The map will be the basis for designing and permitting compliant structures which will make life a lot easier out here.
Critical aspects: Anything we build must be in harmony with the natural and historic aesthetic of the property.
It also must be strongly built to withstand the harshest North Atlantic weather.
Big news, everybody. Graves Light received a little taste of a genuine first-order Fresnel lens, similar to the original 1905 lens that sent out a 350,000-candlepower beam across the harbor.
The Coast Guard is still in charge of the navigational aids at Graves, so we couldn’t make the beacon shine like it did before the original giant Fresnel lens was removed in 1975. Since 1905, Graves had been the most powerful lighthouse in New England. Not so any more.
So we did the next-best thing by reconstructing part of the lens with pieces from lighthouses around the world. We assembled them as part of the interior decor in a way that won’t interfere with the modern, solar-powered lamp.
What’s a first-order Fresnel lens?
For a lighthouse, a Fresnel lens is a beehive-shaped compound lens made up of rings of glass prisms that cast parallel beams of light.
It is named after its inventor, French physicist Augustin Jean Fresnel (1788-1827), who had a special understanding of the physics of light.
Lighthouse lenses are divided according to size and light focal length, a category called “order.” Formally there are eight orders of Fresnel lenses, with the first-order being the largest. (There is also a 3-1/2-order lens. Two larger lenses were ultimately developed.)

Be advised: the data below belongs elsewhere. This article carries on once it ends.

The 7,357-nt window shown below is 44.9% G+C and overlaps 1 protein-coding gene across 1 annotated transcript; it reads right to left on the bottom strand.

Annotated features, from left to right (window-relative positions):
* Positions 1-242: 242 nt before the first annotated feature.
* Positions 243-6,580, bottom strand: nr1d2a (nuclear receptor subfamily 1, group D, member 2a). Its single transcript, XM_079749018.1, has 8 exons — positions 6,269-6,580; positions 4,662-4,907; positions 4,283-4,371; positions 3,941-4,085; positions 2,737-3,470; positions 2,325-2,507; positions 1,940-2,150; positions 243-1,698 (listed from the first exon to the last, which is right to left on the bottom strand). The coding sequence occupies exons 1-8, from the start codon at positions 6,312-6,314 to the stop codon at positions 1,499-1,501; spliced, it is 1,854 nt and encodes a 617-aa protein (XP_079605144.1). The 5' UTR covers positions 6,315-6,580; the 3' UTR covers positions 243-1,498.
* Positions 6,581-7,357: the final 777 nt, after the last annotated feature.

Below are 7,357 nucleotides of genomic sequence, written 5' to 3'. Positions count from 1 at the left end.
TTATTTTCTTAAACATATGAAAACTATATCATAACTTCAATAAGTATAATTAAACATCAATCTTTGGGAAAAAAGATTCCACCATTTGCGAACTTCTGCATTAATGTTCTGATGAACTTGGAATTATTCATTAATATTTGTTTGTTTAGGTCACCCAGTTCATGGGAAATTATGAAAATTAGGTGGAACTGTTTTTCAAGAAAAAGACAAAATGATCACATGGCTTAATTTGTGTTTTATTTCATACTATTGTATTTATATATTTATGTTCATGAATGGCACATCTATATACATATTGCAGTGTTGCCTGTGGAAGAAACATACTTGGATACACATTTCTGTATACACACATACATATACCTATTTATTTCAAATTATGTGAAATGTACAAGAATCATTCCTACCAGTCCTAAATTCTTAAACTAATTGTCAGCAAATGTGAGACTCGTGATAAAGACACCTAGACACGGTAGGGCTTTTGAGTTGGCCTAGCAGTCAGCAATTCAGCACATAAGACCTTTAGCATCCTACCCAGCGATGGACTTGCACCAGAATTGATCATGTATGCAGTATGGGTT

A first-order lens casts a beam that can be seen more than 20 miles away. Only the curvature of the Earth prevents it from shining further on a clear night.
Fresnel lenses are made of heavy glass prisms housed in large brass or bronze frames, assembled as panels and arranged in a circle. The entire assembly of an operating Fresnel lens rotated on mechanical carriage or a pool of mercury, and in some parts of the world, still does. That liquid heavy metal ensured steady, constant, friction-free rotation, regardless of the weather, on a corrosion-free surface. The Coast Guard recovered 400 pounds of mercury from Graves when it removed the lens. Our new lens is stationary and won’t be used as an aid to navigation, so there’s no rotation mechanism or mercury.
Where did the new Graves first-order Fresnel lens come from?
We assembled the new Graves lens from several antique first-order lenses from decommissioned or modernized lighthouses outside the United States. Nearly all first-order Fresnel lenses have been destroyed, or are owned by governments as legacy artifacts. No complete first-order Fresnel lens exists in private hands, anywhere in the world.
Working through Chance Brothers Lighthouse Engineers of Melbourne, Australia, we bought pieces from English lenses built between 1880 and 1920.
Reconstructing a lens
A first-order Fresnel lens would generally consist of glass prisms assembled in about 45 panels.